100% loss of the other toes 12 13 weeks
100% loss of use of the thumb 70 76 weeks
100% loss of the index finger 40 43 weeks
100% loss of the middle finger 35 38 weeks
100% loss of the ring finger 25 27 weeks
100% loss of the little finger 20 22 weeks
100% loss of hearing (one ear) 50 54 weeks
100% loss of hearing (both ears) 200 215 weeks
100% loss of one testicle 50 54 weeks
100% loss of both testicles 150 162 weeks
100% loss of the eye 150 162 weeks
enucleation of the eye 160 173 weeks
In injuries arising before September 1, 2011, the standard for recovery is based upon what percentages the parties agree upon, or an arbitrator’s decision. 820 ILCS 305/8(e). Beginning September 1, 2011, permanent partial disability shall be determined by a licensed physician using the American Medical Association’s “Guide for Evaluation of Permanent Impairment.” The arbitrator, in making his award, shall consider the rating of the physician, along with other factors such as the occupation, age of the employee at the time of the injury, the employee’s future earning capacity and evidence of disability corroborated by the treating medical records. 820 ILCS 305/8.1b. Unfortunately, few Arbitrators actually apply the AMA ratings as most Illinois physicians are still unfamiliar with the process. As a result, ratings are still generally decided solely by the arbitrator.
The amendments to 2011 further limit the recovery for carpal tunnel permanency to a maximum of 15% of the hand unless there is clear and convincing evidence of more disability, with an upper limit of 30%.
- Number of weeks for “whole person” and standard for recovery.
Loss of 100% of the person as a whole is 500 weeks. 820 ILCS 305/8(d)(2). Again, the standard for recovery is determined by a percentage agreement of the parties or an arbitrator’s decision.
- Are there any requirements/benefits for vocational rehabilitation, and what is the standard for recovery?
If the employee is unable to return to the previous occupation, then the employer must pay for vocational rehabilitation. While the employee is undergoing vocational rehabilitation, the employer must pay benefits at the temporary total disability rate but the benefits are called “maintenance.” Once the employee has begun working a new job, if the new rate of pay is less than the employee’s old rate of pay, the employee may apply for a wage-loss benefit, instead of permanent partial disability. In that case, the employer must pay two-thirds of the difference between the two for as long as there is a difference. Under the older cases the cap per week is the maximum PPD rate. Under the new law the maximum is 100% of the state average weekly wage. 820 ILCS 305/8(b)4. Pursuant to the 2011 amendments, for injuries arising on or after September 1, 2011, an employee is entitled to his wage loss differential only until age 67 or five years from the date of any final award, whichever is longer. 820 ILCS 305/8(d)1.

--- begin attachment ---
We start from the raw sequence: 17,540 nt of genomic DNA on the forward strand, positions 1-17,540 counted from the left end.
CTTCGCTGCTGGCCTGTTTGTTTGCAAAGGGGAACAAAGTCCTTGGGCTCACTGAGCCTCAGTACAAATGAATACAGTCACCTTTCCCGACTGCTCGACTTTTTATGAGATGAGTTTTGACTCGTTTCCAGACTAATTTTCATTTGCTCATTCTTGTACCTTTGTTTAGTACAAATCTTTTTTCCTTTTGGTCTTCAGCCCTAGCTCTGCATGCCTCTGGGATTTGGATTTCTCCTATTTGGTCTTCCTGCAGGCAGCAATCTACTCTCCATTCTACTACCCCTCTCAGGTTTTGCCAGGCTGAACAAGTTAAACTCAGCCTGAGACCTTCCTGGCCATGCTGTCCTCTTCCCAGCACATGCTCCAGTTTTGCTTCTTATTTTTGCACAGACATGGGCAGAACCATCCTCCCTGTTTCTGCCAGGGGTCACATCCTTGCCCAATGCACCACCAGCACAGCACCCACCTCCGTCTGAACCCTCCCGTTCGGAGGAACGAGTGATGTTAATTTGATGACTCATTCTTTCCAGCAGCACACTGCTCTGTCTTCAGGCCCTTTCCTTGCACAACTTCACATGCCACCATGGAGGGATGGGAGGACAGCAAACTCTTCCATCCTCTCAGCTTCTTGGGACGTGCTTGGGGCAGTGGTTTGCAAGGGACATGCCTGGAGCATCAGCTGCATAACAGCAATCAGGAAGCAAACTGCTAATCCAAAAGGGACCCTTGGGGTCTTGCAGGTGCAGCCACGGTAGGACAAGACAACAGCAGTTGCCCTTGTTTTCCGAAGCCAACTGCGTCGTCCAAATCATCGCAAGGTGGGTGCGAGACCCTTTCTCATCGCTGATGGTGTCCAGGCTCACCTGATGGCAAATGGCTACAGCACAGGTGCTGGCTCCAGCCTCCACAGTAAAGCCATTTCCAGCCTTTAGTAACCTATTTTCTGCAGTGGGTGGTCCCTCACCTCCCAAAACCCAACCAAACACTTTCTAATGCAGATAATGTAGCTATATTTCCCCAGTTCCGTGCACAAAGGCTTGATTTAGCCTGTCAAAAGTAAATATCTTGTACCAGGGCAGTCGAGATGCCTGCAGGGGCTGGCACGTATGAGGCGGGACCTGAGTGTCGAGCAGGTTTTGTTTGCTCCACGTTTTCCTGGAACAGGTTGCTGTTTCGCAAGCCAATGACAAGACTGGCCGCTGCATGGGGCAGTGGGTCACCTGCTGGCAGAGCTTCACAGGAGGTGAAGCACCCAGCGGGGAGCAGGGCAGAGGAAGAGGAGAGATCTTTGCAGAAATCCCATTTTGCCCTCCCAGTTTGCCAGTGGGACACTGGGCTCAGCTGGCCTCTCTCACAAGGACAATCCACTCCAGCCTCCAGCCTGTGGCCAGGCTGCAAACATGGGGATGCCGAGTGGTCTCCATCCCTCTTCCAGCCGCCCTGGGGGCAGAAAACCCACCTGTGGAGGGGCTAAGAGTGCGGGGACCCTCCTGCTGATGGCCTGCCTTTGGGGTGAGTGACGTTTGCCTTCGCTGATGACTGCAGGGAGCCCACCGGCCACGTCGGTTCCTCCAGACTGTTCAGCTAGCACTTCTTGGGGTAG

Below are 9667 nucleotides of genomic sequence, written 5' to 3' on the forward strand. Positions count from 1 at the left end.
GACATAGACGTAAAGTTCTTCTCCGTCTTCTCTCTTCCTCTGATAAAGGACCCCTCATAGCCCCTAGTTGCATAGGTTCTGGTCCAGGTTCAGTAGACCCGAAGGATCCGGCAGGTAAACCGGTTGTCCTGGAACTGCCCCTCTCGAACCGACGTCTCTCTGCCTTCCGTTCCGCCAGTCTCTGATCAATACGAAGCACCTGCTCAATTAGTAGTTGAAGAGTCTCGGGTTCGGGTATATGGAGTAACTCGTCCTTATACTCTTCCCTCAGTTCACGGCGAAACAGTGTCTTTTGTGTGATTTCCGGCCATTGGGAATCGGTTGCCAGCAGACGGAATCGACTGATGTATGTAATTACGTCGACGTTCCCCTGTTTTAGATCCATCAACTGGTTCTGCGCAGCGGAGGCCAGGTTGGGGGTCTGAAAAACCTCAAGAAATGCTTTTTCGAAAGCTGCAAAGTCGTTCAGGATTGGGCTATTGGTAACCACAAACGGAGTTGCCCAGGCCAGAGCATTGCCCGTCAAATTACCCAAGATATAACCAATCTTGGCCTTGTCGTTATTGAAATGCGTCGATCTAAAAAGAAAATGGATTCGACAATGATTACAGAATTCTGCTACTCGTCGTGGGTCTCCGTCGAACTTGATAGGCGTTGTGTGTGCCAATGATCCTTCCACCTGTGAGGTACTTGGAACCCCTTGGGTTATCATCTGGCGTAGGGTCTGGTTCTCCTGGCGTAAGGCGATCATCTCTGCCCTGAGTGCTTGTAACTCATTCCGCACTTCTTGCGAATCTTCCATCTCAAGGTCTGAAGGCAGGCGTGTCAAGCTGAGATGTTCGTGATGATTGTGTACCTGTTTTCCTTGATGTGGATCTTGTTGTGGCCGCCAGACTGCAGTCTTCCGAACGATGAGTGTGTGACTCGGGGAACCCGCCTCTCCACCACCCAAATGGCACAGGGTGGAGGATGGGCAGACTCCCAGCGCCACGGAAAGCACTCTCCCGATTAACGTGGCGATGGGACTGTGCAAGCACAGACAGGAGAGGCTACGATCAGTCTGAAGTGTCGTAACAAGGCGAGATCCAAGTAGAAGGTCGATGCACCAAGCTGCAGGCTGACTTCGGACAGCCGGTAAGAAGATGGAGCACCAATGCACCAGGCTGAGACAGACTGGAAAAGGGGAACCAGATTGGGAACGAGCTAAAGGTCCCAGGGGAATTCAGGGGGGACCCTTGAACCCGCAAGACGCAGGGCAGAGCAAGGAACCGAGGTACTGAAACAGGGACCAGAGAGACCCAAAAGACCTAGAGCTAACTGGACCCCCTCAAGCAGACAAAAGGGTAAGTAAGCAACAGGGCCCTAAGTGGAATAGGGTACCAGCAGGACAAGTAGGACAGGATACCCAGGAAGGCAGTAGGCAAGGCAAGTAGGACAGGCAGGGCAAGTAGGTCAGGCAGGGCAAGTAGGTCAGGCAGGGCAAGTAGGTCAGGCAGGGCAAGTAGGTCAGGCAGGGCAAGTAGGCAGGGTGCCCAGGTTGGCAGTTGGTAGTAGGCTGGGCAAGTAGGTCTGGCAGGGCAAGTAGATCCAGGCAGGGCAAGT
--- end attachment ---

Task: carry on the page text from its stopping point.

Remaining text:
- How are permanent total disability benefits calculated, including the minimum and maximum rates?
Compensation for permanent total disability is paid weekly for life, at a rate equal to two-thirds of the employee’s average weekly wage with minimums and maximums determined by the date of accident, changing every six months. For the most recent time period announced, between 7/15/13 and 1/14/14, the minimum is $499.20 and the maximum is $1,331.20 per week.
- How are death benefits calculated, including the minimum and maximum rates:
- Funeral expenses.
$8,000.00. 820 ILCS 305/7(f).
- Dependency claims.
Both total and partial dependency claims may be maintained by certain beneficiaries identified by statute, including a surviving widow, widower, child, parent or grandparent. The amount and duration of benefits are dependent upon facts such as the level of dependency and the familial relationship of the survivor to the deceased employee, as well as the physical and mental capacity of any surviving children, and whether a surviving child is enrolled in an educational institution at the time. 820 ILCS § 305/7.
Death benefits are paid weekly at a rate equal to two-thirds of the employee’s average weekly wage with minimums and maximums determined by the date of accident, changing every six months. For the most recent time period announced, between 1/15/20 and 7/14/20, the minimum is $580.90 and the maximum is $1,549.07 per week. The cap is 25 years or $500,000 whichever is greater.
- What are the criteria for establishing a “second injury” fund recovery?
It is highly restricted and almost never seen. There must have been a prior 100% loss of an enumerated body part (hand, arm, foot, leg, or eye). Then, in a subsequent independent accident, if the employee suffers 100% loss of another such member, he or she would be entitled to recovery from the second injury fund. 820 ILCS 305/7-305/8.
- What are the provisions for re-opening a claim for worsening of condition, including applicable limitations periods?
Any claim that is settled by a lump sum settlement contract cannot be re-opened except for fraud. If the case has gone to decision by an arbitrator or an agreement has been reached for payments in installments, the case can be reviewed, within thirty months (old law, now 60 months) after such award, by the Commission at the request of either the employer or the employee on the grounds that the disability of the employee has subsequently recurred, increased, diminished, or ended. Only a physical change is considered, not an economic one. 820 ILCS 305/19(h).
- What situation would place responsibility on the employer to pay an employee’s attorney fees?
If the employer, his or her agent, service company or insurance carrier has been guilty of unreasonable or vexatious delay, intentional underpayment of compensation benefits or has engaged in frivolous defenses which do not present a real controversy within the purview of the provisions at 820 ILCS 305/19(k), the employer and/or insurance carrier may be held liable for all or any part of the attorney’s fees and costs. 820 ILCS 305/16.